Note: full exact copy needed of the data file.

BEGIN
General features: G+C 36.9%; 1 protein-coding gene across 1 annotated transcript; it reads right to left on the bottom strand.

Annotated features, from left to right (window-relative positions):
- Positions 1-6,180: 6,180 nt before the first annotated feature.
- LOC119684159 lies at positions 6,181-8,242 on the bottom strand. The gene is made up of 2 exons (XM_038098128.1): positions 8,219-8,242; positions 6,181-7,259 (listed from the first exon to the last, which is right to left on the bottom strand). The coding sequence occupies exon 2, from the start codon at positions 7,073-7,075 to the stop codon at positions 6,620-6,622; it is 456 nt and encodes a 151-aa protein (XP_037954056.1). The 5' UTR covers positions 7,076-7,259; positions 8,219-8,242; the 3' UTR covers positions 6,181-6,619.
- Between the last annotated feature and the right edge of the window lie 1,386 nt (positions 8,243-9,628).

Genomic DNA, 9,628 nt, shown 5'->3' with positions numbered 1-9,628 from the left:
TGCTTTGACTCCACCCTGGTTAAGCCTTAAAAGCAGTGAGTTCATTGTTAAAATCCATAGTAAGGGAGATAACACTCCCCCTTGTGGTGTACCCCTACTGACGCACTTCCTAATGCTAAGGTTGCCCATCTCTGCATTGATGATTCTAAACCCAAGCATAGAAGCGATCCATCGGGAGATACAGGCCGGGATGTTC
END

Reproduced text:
General features: G+C 36.9%; 1 protein-coding gene across 1 annotated transcript; it reads right to left on the bottom strand.

Annotated features, from left to right (window-relative positions):
- Positions 1-6,180: 6,180 nt before the first annotated feature.
- LOC119684159 lies at positions 6,181-8,242 on the bottom strand. The gene is made up of 2 exons (XM_038098128.1): positions 8,219-8,242; positions 6,181-7,259 (listed from the first exon to the last, which is right to left on the bottom strand). The coding sequence occupies exon 2, from the start codon at positions 7,073-7,075 to the stop codon at positions 6,620-6,622; it is 456 nt and encodes a 151-aa protein (XP_037954056.1). The 5' UTR covers positions 7,076-7,259; positions 8,219-8,242; the 3' UTR covers positions 6,181-6,619.
- Between the last annotated feature and the right edge of the window lie 1,386 nt (positions 8,243-9,628).

Genomic DNA, 9,628 nt, shown 5'->3' with positions numbered 1-9,628 from the left:
TGCTTTGACTCCACCCTGGTTAAGCCTTAAAAGCAGTGAGTTCATTGTTAAAATCCATAGTAAGGGAGATAACACTCCCCCTTGTGGTGTACCCCTACTGACGCACTTCCTAATGCTAAGGTTGCCCATCTCTGCATTGATGATTCTAAACCCAAGCATAGAAGCGATCCATCGGGAGATACAGGCCGGGATGTTC